One remarkable thing about all these parish records is that they carefully record the house number (Domus Numerus) where the principal actors lived: the house where a birth or death happened (there were no hospitals, of course; everyone was born and died at home), and the house where each party to a marriage lived (at first just the groom’s house was recorded, but starting in 1847 the bride’s was too).

More often than not, the house number is essential for identifying and differentiating people with similar names, and with the house number, you can get an idea of how family alliances form and change over time.

Here is a sample death record for the purpose of illustration. The column to note is Nrus Domus obitus, “House Number of the deceased”. Birth and marriage records have a similar column. The clerk typically tried to pack as much family information into the record as possible so as to remove ambiguity, e.g. in House 62: “Eva, wife of Petrus Przybyła” and in House 40: “Justina, born the daughter of Basilius Pregnar and Rosalia, formerly Dudra.” Both died of “Epidemia”. More about this later.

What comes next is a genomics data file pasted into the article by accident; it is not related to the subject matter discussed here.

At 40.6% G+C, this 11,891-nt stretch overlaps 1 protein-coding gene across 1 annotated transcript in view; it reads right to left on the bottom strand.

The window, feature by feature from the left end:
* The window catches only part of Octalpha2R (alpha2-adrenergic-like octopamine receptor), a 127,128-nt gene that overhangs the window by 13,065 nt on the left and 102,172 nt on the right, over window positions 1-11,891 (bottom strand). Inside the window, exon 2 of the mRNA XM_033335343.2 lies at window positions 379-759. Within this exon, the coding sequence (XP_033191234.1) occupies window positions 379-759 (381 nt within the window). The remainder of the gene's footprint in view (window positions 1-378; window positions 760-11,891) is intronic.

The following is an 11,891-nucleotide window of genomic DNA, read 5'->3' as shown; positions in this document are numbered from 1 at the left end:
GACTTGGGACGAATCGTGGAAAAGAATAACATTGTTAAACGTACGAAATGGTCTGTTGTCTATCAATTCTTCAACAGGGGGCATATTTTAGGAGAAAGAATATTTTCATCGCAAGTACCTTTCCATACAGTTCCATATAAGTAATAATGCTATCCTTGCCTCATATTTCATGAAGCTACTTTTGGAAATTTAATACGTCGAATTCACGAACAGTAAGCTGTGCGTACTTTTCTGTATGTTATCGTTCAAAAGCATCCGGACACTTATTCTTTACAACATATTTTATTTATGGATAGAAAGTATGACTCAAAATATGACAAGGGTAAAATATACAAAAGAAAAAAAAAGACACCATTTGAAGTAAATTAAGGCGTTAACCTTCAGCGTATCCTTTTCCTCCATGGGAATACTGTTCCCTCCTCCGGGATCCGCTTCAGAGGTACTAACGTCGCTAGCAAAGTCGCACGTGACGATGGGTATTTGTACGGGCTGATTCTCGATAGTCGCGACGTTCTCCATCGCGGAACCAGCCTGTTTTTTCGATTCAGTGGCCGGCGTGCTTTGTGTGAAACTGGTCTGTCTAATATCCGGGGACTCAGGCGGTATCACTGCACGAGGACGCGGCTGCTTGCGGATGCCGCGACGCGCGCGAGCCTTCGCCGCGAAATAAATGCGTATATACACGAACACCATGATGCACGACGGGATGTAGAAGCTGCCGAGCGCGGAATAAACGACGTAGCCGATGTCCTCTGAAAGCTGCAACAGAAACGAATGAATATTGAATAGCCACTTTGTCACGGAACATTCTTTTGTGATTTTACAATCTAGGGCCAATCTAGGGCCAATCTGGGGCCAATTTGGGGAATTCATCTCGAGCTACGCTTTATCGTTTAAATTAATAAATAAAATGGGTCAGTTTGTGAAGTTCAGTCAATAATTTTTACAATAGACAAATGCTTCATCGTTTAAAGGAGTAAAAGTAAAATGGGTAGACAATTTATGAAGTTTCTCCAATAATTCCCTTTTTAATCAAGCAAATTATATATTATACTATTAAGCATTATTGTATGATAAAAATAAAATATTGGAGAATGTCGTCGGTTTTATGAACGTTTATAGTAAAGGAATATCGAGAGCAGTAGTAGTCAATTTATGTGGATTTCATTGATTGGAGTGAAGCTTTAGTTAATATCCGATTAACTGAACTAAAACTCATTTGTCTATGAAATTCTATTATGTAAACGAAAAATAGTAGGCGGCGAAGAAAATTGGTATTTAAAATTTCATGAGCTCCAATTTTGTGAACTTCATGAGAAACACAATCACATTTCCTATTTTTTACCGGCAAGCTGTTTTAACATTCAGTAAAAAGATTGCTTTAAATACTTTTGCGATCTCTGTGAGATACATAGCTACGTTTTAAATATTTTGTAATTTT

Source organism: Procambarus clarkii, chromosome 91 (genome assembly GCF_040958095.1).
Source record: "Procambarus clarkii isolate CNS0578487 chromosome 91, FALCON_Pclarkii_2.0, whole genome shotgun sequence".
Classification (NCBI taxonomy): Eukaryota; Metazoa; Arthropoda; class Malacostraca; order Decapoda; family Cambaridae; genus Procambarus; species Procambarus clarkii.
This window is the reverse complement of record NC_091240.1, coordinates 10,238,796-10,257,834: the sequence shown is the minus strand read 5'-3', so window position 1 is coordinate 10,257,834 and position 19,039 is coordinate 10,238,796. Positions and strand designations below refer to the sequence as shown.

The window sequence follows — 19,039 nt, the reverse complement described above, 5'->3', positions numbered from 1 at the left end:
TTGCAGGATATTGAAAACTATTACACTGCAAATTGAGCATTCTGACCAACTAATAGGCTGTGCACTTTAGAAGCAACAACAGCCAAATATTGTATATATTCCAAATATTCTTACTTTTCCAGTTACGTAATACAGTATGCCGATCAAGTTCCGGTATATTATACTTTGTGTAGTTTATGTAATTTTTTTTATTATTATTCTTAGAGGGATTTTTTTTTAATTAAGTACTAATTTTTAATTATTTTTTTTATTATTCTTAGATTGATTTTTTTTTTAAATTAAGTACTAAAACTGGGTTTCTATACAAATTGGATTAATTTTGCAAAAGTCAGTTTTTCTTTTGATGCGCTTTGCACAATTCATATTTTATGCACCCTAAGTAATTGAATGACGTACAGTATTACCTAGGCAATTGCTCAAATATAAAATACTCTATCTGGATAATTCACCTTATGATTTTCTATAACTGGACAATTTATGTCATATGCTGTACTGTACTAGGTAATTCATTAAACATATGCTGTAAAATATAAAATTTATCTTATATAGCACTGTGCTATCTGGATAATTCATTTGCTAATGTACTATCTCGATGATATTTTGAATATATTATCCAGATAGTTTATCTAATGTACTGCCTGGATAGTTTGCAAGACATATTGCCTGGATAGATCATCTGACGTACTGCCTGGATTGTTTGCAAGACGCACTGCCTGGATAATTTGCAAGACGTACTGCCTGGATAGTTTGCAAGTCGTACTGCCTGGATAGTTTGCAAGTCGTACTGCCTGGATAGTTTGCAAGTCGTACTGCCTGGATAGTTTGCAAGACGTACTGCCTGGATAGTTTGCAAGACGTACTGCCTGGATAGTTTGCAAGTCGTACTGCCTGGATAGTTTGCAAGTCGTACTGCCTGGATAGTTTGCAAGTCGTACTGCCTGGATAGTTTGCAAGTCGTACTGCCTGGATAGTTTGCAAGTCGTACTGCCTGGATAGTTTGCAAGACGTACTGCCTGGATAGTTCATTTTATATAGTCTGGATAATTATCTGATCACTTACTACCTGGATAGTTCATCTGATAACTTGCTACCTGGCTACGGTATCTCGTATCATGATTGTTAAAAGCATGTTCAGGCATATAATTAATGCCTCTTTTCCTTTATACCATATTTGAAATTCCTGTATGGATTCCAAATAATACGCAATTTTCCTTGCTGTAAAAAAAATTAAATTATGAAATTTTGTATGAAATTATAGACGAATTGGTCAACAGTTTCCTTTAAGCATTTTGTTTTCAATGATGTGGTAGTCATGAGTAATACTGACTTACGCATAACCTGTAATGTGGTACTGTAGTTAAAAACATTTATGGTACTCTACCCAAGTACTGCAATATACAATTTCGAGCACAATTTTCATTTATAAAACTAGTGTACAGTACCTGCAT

Sample record header

This House Number was not a street address, exactly. As each new house was built in the village it was assigned a serial number that had no logical connection to its location as modern addresses do, although the building of houses did tend to follow the general expansion of the village over time, and the house numbers tend to increment along those lines of expansion.

As I was researching the family of my great-grandmother Julia (see Julia Swedish was not Swedish!) I discovered two house numbers in particular that showed up again and again, and when I started enumerating the multitudes that these houses held across the decades, I realized that the houses themselves had stories to tell.